Cash-rich defense companies are positioned to make deals

Despite proposed cuts to several lucrative military projects, large defense contractors are well positioned to survive and even thrive as the Obama administration shifts the government’s priorities to new areas.

According to an analysis by the investment bank Houlihan Lokey, large defense contractors such as Lockheed Martin, Boeing, General Dynamics, Northrop Grumman and Raytheon have enough cash and access to debt to make $41.5 billion in acquisitions.

That is compared to pure-play publicly traded government services companies that have about $2.1 billion at their disposal.

“The large primes are best positioned to change themselves," said Anita Antenucci, managing director of Houlihan’s aerospace, defense and government group.

Her comments were part of the firm’s annual “Market to Market” seminar.

With access to that much capital, or “dry powder” as she called it, the companies can make acquisitions to replace revenue lost because of budget cuts, she said.

The companies can use acquisitions to move into faster-growing areas such as health care, cybersecurity and energy that are high priorities for Obama administration, Antenucci said.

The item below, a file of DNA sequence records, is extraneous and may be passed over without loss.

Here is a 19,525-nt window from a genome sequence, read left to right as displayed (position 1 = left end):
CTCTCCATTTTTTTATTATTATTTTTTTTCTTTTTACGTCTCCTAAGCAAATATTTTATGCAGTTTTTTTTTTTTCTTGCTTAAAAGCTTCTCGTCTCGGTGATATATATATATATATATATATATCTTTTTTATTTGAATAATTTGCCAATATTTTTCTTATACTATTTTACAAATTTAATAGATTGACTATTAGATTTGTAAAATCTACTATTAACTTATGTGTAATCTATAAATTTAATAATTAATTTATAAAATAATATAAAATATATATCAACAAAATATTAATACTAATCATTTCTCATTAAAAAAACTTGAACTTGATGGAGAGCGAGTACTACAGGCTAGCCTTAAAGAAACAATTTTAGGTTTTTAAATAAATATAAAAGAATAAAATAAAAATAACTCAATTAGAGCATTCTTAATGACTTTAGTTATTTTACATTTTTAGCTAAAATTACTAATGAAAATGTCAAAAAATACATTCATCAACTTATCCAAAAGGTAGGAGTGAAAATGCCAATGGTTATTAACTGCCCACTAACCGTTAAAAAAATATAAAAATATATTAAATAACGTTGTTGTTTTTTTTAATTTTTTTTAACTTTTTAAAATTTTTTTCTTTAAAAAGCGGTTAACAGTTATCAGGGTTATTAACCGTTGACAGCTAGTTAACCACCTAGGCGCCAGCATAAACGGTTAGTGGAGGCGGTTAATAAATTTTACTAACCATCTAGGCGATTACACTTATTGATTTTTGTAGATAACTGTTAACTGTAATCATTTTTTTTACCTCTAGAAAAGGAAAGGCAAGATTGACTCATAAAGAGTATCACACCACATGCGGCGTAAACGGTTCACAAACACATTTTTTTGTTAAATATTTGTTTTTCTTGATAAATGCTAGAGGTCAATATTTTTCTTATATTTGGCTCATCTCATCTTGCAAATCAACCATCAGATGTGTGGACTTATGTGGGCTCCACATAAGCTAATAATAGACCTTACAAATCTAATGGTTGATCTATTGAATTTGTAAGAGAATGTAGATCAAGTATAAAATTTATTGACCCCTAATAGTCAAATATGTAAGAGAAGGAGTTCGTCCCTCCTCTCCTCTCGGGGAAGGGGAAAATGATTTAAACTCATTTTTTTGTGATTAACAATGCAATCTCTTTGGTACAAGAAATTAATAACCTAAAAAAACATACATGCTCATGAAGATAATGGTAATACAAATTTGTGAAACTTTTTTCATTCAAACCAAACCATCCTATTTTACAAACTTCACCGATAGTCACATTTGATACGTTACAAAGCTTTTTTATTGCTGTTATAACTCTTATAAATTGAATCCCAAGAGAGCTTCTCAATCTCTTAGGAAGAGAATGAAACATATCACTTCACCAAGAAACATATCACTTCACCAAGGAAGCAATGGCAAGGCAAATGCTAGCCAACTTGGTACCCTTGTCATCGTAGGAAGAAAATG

Despite their strong position as buyers, overall merger and acquisition activity has been dropping. In the first quarter of 2009, there were only 11 announced deals, compared to 24 in the first quarter of 2008.

Since the first quarter of 2008, the number of deals announced each quarter has dropped. Along with the drop in volume there has been a drop in the value of the deals as well, according to Houlihan Lokey’s analysis.


About the Author

Nick Wakeman is the editor-in-chief of Washington Technology. Follow him on Twitter: @nick_wakeman.

Reader Comments

Fri, Apr 24, 2009

Another point is that valuations of many defense company's are down because of the broader economic down turn. The combination of deep pockets and low valuations makes for a perfect storm of M&A activity. I wouldn't be surprised to see a blockbuster acquisition soon that ignites the sector.

Wed, Apr 22, 2009 Editor

My understanding is that it will be in areas such as cyber security, health care, energy. The areas that are priorities for the Obama administration.

Wed, Apr 22, 2009 Puregoldj Washington, DC

Any ideas what companies could be targets? Anything even on what sectors or subsectors (more than the "can use acquisitions to move into faster-growing areas...)? I am guessing we could see something outside defense, though probably more in the "dual-use" category.

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